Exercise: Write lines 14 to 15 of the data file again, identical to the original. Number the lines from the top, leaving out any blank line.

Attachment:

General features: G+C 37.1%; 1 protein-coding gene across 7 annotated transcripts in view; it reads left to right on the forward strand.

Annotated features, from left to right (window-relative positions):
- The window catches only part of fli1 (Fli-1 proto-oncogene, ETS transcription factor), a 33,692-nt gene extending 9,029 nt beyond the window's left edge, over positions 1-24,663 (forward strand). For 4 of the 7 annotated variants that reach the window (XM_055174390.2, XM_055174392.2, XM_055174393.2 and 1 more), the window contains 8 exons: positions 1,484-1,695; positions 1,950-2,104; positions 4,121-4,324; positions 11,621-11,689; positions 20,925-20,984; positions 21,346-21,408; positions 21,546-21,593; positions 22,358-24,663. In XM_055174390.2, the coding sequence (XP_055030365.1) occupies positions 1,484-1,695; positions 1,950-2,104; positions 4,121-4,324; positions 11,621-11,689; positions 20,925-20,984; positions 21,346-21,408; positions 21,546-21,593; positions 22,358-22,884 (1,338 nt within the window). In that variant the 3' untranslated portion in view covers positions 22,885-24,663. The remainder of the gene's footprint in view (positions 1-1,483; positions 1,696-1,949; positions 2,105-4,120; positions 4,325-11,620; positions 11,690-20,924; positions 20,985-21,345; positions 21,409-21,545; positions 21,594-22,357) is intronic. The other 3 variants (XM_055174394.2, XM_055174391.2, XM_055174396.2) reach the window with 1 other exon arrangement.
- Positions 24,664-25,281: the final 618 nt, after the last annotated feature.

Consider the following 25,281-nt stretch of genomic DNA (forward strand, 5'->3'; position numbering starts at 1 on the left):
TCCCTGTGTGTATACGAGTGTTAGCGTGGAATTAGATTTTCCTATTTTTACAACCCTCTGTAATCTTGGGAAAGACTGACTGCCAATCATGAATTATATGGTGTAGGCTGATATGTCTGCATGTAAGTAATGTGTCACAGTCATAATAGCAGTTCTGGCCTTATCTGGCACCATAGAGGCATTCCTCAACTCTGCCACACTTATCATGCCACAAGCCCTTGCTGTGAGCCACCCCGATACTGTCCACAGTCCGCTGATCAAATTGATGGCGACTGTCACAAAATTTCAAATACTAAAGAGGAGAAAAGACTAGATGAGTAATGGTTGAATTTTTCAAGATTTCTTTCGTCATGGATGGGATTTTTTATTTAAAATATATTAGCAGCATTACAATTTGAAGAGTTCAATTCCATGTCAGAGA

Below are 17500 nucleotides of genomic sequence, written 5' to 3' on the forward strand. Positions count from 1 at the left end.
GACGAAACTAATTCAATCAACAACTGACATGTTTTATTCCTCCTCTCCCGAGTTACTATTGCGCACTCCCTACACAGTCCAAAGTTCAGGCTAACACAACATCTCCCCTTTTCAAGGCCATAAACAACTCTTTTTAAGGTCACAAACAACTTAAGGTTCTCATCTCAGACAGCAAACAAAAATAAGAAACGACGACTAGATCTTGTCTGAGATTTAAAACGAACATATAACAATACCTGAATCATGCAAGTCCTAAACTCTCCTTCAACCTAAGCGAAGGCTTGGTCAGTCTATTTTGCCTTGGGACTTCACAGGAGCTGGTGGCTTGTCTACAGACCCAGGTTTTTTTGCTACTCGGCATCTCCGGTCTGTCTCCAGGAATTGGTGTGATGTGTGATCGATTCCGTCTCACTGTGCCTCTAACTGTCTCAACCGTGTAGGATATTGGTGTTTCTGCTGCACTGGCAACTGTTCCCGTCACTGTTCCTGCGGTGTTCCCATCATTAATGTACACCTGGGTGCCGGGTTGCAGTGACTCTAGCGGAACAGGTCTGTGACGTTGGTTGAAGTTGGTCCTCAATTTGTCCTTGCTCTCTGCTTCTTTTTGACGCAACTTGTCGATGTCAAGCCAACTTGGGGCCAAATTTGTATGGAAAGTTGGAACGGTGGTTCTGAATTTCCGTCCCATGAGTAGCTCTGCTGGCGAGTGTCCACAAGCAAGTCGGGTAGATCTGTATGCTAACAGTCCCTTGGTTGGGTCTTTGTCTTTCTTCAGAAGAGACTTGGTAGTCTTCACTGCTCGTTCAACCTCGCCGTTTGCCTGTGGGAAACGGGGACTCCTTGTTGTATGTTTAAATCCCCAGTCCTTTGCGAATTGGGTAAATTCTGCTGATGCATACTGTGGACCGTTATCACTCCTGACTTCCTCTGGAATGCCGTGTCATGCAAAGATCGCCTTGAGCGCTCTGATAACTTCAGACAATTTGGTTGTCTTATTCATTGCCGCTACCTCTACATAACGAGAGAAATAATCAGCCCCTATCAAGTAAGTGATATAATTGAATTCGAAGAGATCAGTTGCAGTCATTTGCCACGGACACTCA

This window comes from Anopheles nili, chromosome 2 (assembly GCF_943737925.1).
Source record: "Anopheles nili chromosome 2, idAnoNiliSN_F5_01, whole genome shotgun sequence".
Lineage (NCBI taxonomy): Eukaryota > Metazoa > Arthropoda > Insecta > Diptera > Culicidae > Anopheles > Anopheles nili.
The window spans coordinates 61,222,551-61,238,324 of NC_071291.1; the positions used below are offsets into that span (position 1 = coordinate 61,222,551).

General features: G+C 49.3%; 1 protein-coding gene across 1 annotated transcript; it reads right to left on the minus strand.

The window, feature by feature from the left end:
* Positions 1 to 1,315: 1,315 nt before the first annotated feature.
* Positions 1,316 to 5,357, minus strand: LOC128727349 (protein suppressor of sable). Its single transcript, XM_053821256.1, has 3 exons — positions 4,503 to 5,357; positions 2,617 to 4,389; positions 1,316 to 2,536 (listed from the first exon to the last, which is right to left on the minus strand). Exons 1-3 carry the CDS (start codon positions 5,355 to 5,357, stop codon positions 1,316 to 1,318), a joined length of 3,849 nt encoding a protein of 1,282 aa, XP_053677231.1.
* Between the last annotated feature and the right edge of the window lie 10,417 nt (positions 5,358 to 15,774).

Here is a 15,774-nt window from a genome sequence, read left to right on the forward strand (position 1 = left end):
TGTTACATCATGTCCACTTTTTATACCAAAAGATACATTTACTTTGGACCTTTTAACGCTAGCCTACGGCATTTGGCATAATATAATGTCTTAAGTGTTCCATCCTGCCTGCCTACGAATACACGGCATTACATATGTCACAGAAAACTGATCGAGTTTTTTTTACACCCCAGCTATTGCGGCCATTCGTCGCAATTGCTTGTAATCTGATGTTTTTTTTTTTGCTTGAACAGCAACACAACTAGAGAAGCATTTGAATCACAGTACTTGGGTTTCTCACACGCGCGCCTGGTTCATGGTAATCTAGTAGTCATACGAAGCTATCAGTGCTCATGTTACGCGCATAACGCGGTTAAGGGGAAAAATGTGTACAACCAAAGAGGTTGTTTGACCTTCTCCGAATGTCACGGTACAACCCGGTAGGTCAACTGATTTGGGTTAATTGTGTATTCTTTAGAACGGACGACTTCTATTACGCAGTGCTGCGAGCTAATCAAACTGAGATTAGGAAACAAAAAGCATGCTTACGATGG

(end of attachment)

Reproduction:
The window, feature by feature from the left end:
* Positions 1 to 1,315: 1,315 nt before the first annotated feature.